Good points. It's a ~33 lb full suspension trail bike with an overall workhorse, yet keeper of a build with entry Fox shocks (36), SLX, and aftermarket grade, but basic aluminum build parts. I think we can get it down to 31 with the wheels and tires and swapping to another saddle. Cassette, cranks and bars will be down the road a little. As is, she's enjoying sitting through the rough stuff a little more versus flicking it around like the old 25lb superfly that we are coming from. As a whole, I couldn't recommend this bike enough. I'm seeing some of the compounds on the Assegai and FBF can get pretty light, so thanks for bringing up the assegai and making me look at some charts!
 

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Hey!
I'm building my wife a new wheelset on her Intrigue 29 (Trance X women's counterpart). We are looking to shave a little weight off the bike while upgrading and the wheels are a great start. However, the basic dual compound Minion FBF isn't doing anything for her as it's just not necessary, and if it were, we'd swap for a Maxxterra version anyway. The Dissector on the rear is surprisingly fast rolling and the dual compound is great back there. What do you think about a Forekaster up front? I haven't seen anything on that combo? Anyone use? WI trails, not terribly aggressive, on a bike that we might want to hit some races with also!

thanks for any and all thoughts!
I'm using Forekasters front and rear on my 120mm trail bike. No complaints but I know their limitations. It's a strange tire that is a master of none and doesn't really do anything exceptionally great. But it isn't horrible in any one condition and you never have that feeling of having the worst tire imaginable for a possible scenario. But you also never have that comfortable feeling that you have the best possible tire for any given condition either. If you don't push hard and aren't constantly flirting with the limits of your traction it can be a good all around tire. A little worse rolling resistance and a little better traction than Maxxis's XC tires.
 

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I roll a Forekaster in the front and a Rekon in the rear on both my hardtail and full suspension. I feel that the Forekaster has saved what would have been washouts through curves many times, and I think it's a fast rolling tire. They both have limits, but as all around tires, I don't think I'd look for anything else in a front rear combo. I use 2.35 front and 2.25 rear, if that matters.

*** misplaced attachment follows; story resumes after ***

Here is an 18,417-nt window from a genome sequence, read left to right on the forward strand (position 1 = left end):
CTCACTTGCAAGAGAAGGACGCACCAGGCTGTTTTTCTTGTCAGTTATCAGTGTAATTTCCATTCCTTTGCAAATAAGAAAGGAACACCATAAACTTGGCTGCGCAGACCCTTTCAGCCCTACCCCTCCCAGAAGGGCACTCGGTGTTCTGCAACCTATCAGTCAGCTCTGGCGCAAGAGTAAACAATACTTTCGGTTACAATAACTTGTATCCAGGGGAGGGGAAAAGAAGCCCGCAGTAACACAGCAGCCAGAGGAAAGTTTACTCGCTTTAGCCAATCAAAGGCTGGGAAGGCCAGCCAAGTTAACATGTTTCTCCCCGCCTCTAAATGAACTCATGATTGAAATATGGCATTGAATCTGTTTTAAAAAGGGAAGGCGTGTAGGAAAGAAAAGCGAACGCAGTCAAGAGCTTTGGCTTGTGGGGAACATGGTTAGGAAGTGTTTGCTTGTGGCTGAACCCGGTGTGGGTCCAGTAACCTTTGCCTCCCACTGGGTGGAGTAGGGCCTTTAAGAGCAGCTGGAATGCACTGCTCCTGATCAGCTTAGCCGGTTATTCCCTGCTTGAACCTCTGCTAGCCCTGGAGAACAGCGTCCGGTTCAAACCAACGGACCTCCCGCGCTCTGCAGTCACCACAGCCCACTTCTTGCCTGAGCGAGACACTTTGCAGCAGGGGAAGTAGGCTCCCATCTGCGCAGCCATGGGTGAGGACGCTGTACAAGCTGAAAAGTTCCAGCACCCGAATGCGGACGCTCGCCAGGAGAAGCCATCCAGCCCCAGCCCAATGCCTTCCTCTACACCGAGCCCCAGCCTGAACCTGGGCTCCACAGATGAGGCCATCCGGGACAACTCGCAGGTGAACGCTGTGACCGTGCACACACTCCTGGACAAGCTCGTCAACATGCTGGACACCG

None of this should help you at all though, since I suck horribly as a mountain biker.
 

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Hey!
I'm building my wife a new wheelset on her Intrigue 29 (Trance X women's counterpart). We are looking to shave a little weight off the bike while upgrading and the wheels are a great start. However, the basic dual compound Minion FBF isn't doing anything for her as it's just not necessary, and if it were, we'd swap for a Maxxterra version anyway. The Dissector on the rear is surprisingly fast rolling and the dual compound is great back there. What do you think about a Forekaster up front? I haven't seen anything on that combo? Anyone use? WI trails, not terribly aggressive, on a bike that we might want to hit some races with also!

thanks for any and all thoughts!
I'll throw a couple more curve balls out there, just to muddy the waters, and to mix my metaphors.

For us, tire weight isn't an issue. Rotating mass isn't an issue, as our climb speeds on a long grunt are pretty constant and downhills take care of themselves. Really, for the downhills, controlling speed is more important that achieving speed, for my wife and sometimes for me as well.

Re-reading your post had me rethinking this for your riding. You may (especially with racing potential) be in a situation where you change speeds a lot and may need to accelerate back up to speed frequently. In that case, I can definitely see the need for a light tire/wheel combo, as in that case rotating weight becomes considerably more of an issue, I think.

I was not able to get excited about the Rekon, for my riding, but a similarly designed tire is the Continental Cross King.

About 7 years or so ago, I got a couple of them (when they were the X-King) and neither my wife, nor I could make it 2 miles without tearing knobs off. Then about a year ago, I saw an MTBR thread on the newer Cross King and decided to give them a try. Much like the Rekon, they didn't quite do it for me, but I thought they rolled faster and gripped better than the Rekon. In the 29x2.3, Protection, Black Chili the Cross King was mighty fast on the back, and held up well. On a 27i rim, it was at the advertised ETRTO of 58mm. They aired up well tubeless with no weeping, and weight was right about 750 grams and it accelerated very well.

For the front, it wasn't enough for me, so I put on a Mountain King that worked much better up front, same carcass, fast rolling, same weights and dimensions.